His name may have faded in the year since he was tapped as the new city manager, but the demands still elicit laughter.
A country club membership, $190,000 home loan, a new car and up to 80 days off _ those were only some of the perks Tony Hammond sought. He walked when the council snubbed the requests, and the job went to Phil Lilly.
Lilly, full of optimism when he became the city's eighth manager since 1990, promptly resigned last month, placing the city in a familiar position.
But as the City Council indicated Monday night, there may be no spectacle this time around.
By voting unanimously to negotiate a contract with interim City Manager Susan Boyer, the council, at the mayor's suggestion, cut short what could have been a lengthy and costly selection and interview process.
"She's been here for six weeks. She knows us. We've gotten to know her," council member John Kendall said.
"The staff seems to be happy. The citizens seem to be happy. The council appears to be happy and able to work with her."
On Tuesday, City Attorney David La Croix met with Boyer briefly at City Hall to discuss the negotiation process. He said he would immediately begin polling council members to develop contract terms.
The goal is a final vote on Dec. 9, but at least two council members will be traveling in the time leading up to the meeting, so a decision could be delayed.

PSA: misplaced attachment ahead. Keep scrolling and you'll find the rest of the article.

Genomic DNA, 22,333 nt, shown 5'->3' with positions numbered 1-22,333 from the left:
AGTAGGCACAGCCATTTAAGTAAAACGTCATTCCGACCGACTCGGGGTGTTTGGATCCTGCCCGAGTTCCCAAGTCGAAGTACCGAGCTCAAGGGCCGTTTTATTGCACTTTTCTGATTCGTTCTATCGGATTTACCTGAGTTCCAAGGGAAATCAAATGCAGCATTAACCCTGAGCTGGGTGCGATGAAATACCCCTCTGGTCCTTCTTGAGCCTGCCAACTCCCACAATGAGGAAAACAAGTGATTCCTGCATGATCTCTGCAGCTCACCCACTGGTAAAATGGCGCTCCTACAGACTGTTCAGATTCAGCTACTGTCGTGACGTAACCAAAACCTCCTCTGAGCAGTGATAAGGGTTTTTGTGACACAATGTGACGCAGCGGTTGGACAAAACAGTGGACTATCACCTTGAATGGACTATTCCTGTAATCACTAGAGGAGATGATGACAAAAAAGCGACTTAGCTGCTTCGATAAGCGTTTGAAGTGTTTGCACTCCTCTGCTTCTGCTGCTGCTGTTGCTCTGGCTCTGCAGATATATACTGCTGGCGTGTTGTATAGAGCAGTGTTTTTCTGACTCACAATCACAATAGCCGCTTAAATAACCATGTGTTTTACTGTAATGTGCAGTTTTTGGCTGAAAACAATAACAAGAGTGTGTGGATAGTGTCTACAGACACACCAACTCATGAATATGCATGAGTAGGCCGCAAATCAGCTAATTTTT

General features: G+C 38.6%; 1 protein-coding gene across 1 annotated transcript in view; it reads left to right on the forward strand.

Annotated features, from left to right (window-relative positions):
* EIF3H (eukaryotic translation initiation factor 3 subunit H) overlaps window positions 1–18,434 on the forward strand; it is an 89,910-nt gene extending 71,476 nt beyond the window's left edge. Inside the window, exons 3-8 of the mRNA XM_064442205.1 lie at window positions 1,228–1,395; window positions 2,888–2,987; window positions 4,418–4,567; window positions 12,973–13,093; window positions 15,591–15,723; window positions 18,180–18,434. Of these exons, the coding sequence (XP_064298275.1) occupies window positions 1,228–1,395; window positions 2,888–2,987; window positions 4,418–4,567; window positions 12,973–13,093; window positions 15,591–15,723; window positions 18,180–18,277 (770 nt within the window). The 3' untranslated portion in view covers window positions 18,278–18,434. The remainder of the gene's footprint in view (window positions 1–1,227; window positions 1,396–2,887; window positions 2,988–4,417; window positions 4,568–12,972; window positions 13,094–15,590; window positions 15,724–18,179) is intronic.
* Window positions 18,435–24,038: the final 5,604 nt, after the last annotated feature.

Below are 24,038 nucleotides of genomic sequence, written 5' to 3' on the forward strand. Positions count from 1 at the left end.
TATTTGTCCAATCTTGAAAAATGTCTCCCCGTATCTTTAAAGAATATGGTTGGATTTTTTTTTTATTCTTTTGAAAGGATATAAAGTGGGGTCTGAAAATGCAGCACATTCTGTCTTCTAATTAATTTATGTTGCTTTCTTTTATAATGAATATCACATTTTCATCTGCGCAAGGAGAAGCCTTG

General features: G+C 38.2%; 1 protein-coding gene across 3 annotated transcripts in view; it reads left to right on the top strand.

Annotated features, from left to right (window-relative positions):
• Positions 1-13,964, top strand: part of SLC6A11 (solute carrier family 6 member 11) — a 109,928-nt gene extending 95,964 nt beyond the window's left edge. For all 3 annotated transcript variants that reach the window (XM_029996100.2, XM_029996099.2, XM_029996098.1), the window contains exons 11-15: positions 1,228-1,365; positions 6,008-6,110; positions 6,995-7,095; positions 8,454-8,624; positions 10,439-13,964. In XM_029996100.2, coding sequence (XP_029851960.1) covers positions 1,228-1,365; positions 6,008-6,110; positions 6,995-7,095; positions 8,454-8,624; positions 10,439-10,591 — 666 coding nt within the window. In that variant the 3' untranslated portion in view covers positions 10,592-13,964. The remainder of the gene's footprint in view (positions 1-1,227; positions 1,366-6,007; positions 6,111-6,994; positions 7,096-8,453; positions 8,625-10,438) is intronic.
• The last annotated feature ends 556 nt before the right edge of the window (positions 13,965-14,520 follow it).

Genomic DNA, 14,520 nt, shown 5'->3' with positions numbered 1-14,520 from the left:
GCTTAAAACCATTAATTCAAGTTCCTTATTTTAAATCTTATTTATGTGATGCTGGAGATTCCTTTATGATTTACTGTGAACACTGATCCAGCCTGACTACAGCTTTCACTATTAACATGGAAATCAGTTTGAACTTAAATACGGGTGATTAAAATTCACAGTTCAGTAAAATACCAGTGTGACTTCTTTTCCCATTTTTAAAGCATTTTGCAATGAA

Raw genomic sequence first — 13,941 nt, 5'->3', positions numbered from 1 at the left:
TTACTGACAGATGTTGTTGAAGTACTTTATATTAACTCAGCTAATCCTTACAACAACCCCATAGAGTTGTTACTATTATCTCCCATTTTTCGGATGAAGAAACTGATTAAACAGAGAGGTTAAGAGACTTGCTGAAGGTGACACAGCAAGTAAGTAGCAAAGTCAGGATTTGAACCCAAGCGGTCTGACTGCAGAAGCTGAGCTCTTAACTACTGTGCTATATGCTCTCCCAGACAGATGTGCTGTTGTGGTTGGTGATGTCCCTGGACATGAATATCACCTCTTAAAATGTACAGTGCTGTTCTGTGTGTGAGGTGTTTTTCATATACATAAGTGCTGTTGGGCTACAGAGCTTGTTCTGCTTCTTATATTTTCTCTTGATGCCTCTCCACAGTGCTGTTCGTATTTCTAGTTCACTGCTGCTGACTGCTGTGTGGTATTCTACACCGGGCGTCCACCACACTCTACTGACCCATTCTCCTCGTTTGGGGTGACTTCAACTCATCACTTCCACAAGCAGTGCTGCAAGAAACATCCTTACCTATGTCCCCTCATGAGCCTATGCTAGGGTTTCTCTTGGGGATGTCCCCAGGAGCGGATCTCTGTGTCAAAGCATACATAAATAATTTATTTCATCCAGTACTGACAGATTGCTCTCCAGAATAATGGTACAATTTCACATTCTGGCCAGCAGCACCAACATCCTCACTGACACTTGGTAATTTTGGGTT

Boyer said she is confident a deal can be reached. Alluding to the Hammond situation, she added, "The things I will request will be reasonable."
She declined to discuss specifics but said she would be looking for a long-term deal (Lilly had a four-year contract that would have paid him $70,200 this year) and that a severance package would be a key negotiating point.
A former city manager who assisted the city in its search, which drew 73 applicants, told the council that a candidate would likely seek a "generous" severance of between nine and 12 months.
Boyer, 40, lives in Lady Lake, where she was town manager for 16 months before being fired in June 1999. She has spent most of her career in local government, working in several Florida communities, including Port Orange, Avon Park and Haines City.
She holds two degrees from the University of Florida: a bachelor's in political science, with a concentration in public administration; and a master's in political science/public administration.
The unanimous vote was encouraging, Boyer said, because it showed the council is willing "to work together on a major issue that has not always been easy."
Sure, she added, the city has problems. "But we have a good staff and the ability and opportunity to deal with our issues."
Council members cited Boyer's directness and familiarity with Florida issues as her strong points. "I think she's a very professional person," said newly elected member Roger Proffer.
Susan Kirk, also a council member, noted that Boyer has experience with factional politics and the experience could help Crystal River, which has struggled with partisanship. Boyer said her firing in 1999 was a result of an election turnover.
Kirk also likes that Boyer has been involved in key issues the city faces: annexation, water quality and collective bargaining.
The praise for Boyer was echoed by residents who attended the meeting Monday.
"Experience is essential," said businesswoman Claire Titus. "Crystal River has lacked that in a city manager for a period of time. Susan Boyer has that quality."
If the council cannot settle on a contract with Boyer, it has selected two alternative candidates: Don Pickard, a former city administrator in Tennessee who now lives in Florida, and Shelton Smith, former city manager of Dothan, Ala.
_ Alex Leary can be reached at (352) 564-3623 or learysptimes.com.